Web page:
Learn what students have to say about the Integrated Engineering program (2018 Survey):

Q. Why did you choose IGEN?

“PROJECTS for sure. Plus it has a strong entrepreneurial culture, and I can take courses in all of my various interests, from automotive to clean energy “

“I like the aspect of being able to speak all engineering languages”

“Broadness of the knowledge, flexibility to work in many different fields. Smaller program size to create a tighter knit community with more involvement.”

“The freedom to choose your own courses and tailor your degree based on what you want to do.”

Q. What do you like most about IGEN?

IGEN has a very personal atmosphere. Relative to the other engineering programs at UBC, it’s pretty small, and we’re a close-knit group. If you have a question on an assignment, chances are you’ll pass a classmate in the clubroom and you can ask for help.  4th, 3rd and 2nd year students all interact and help each other out whenever possible. “

“Project courses every year actually allows you to put your education into practice – THIS IS HUGE since most other programs barely get to do this and I know from talking to students they really wish they could. This allows you to actually output something every year potentially which some engineering students never get to do”

“The IGEN community is very tight, making it easy to get to know everyone in the program, across years and specializations.”

“- The project experience – The power to choose – ”

Q. What has IGEN allowed you to do that you value the most?

“It’s given me the chance to find what I actually love to do and given me the opportunities and tools to make me successful in it. “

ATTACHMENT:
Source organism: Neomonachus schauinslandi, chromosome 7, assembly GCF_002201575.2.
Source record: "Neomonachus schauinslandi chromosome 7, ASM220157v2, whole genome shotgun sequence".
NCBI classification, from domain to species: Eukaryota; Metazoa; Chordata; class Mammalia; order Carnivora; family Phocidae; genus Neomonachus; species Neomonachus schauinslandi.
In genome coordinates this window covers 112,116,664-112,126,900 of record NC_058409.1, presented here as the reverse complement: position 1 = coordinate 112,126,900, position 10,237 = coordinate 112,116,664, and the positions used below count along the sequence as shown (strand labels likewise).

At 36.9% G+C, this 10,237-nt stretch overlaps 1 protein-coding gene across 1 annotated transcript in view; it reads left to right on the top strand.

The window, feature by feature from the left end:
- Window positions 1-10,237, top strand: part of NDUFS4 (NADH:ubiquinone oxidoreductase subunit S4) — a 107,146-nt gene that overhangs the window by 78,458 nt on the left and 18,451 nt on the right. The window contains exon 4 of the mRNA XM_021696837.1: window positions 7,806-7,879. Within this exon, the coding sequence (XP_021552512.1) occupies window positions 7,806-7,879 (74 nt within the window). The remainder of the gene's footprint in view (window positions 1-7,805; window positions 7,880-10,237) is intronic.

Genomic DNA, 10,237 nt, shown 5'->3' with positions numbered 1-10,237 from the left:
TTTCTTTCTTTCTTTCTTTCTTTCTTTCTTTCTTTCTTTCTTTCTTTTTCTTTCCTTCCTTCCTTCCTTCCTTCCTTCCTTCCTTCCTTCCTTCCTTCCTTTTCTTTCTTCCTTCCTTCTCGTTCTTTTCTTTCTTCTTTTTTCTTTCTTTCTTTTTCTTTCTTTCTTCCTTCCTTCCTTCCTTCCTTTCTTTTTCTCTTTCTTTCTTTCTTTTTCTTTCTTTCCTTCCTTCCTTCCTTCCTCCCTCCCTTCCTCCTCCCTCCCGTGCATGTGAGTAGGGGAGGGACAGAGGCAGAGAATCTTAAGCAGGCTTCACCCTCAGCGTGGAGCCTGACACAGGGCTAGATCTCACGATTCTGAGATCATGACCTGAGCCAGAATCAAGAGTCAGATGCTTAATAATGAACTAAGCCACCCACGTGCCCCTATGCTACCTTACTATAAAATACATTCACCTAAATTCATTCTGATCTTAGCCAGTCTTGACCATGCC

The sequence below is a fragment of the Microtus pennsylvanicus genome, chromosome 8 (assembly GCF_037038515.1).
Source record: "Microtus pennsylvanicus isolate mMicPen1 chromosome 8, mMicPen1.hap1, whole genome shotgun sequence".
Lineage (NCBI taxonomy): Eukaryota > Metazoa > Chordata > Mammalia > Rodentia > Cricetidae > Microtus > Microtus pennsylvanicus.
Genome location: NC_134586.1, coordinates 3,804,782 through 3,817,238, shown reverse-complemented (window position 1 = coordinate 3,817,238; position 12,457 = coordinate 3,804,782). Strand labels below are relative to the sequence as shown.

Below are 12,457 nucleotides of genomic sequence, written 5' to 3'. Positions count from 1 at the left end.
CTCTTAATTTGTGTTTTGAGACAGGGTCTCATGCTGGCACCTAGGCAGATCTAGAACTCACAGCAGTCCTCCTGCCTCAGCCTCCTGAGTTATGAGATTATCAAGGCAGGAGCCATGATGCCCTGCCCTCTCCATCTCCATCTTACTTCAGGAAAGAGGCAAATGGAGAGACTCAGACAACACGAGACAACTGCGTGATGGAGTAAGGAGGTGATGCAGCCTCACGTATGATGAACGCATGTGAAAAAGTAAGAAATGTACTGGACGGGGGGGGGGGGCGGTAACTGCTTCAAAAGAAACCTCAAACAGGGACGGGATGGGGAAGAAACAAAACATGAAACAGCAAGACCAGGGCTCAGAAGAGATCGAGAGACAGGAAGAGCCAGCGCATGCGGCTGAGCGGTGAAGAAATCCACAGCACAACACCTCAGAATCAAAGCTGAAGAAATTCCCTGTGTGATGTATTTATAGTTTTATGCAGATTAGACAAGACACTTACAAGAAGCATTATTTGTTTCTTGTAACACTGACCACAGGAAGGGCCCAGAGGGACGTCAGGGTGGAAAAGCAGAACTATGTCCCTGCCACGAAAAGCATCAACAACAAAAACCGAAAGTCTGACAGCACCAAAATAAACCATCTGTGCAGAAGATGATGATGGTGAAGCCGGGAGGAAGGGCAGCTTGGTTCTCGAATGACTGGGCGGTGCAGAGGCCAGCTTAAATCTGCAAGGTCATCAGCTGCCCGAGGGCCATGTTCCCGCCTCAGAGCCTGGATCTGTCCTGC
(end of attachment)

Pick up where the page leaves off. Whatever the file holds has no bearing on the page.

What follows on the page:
“IGEN has allowed me to work in three different industries in three different engineering roles before even hitting fourth year. I have been able to design circuit boards, model chemical processes in Python, propose my own projects, and create a timetable and portfolio that works for me. I also find myself enjoying coming to school when I get to spend time with IGEN students from so many different year levels, specializations, and interests because our schedules are more diverse — it makes the community feel more tight knit while at the same time highlighting our diversity. “

“Connecting with talented people that have motivated and inspired me to take on new projects and pursue dreams I never thought I could have.”

Q. Is it a challenge informing employers about the program?

No, I find it’s a really good ice-breaker to tell prospective employers about the program. IGEN is unique in that we gain a very broad skill set, approaching a problem with an understanding of the various disciplines—civil, mechanical, materials, chemical, electrical—but we also have the opportunity to specialize in topics that truly interests us. “

Not at all. Once I explain what it is, most employers are jealous they didn’t have a program like it or are just impressed by the shear volume of design experience”

Q. Do you think students in other programs might have an advantage in getting a job because they are more specialized?

No, we really have a unique opportunity to absorb as much as we can about our niche interest. We take 18 technical electives and those can be from any discipline; we get to choose from over 200 courses from all the engineering departments. So if there’s a specific topic you want to pursue such as green energy—you can take electives in chemical, mechanical or materials. And we’re not limited to 18 electives—in this respect, we can be even more specialized than a specific discipline. It’s a degree that can be customized to suit your professional goals. “

” This absolutely depends on what you want to do. For example, if you would like to become a power systems engineer, you should take the applicable courses as technical electives throughout your IGEN degree and involve yourself in design teams and internships that introduce you to the necessary skills required for the job. This advice would hold true for an electrical student or any department specific student as well. Much of what you learn in class isn’t enough to prepare you for a job until you go out and apply it. “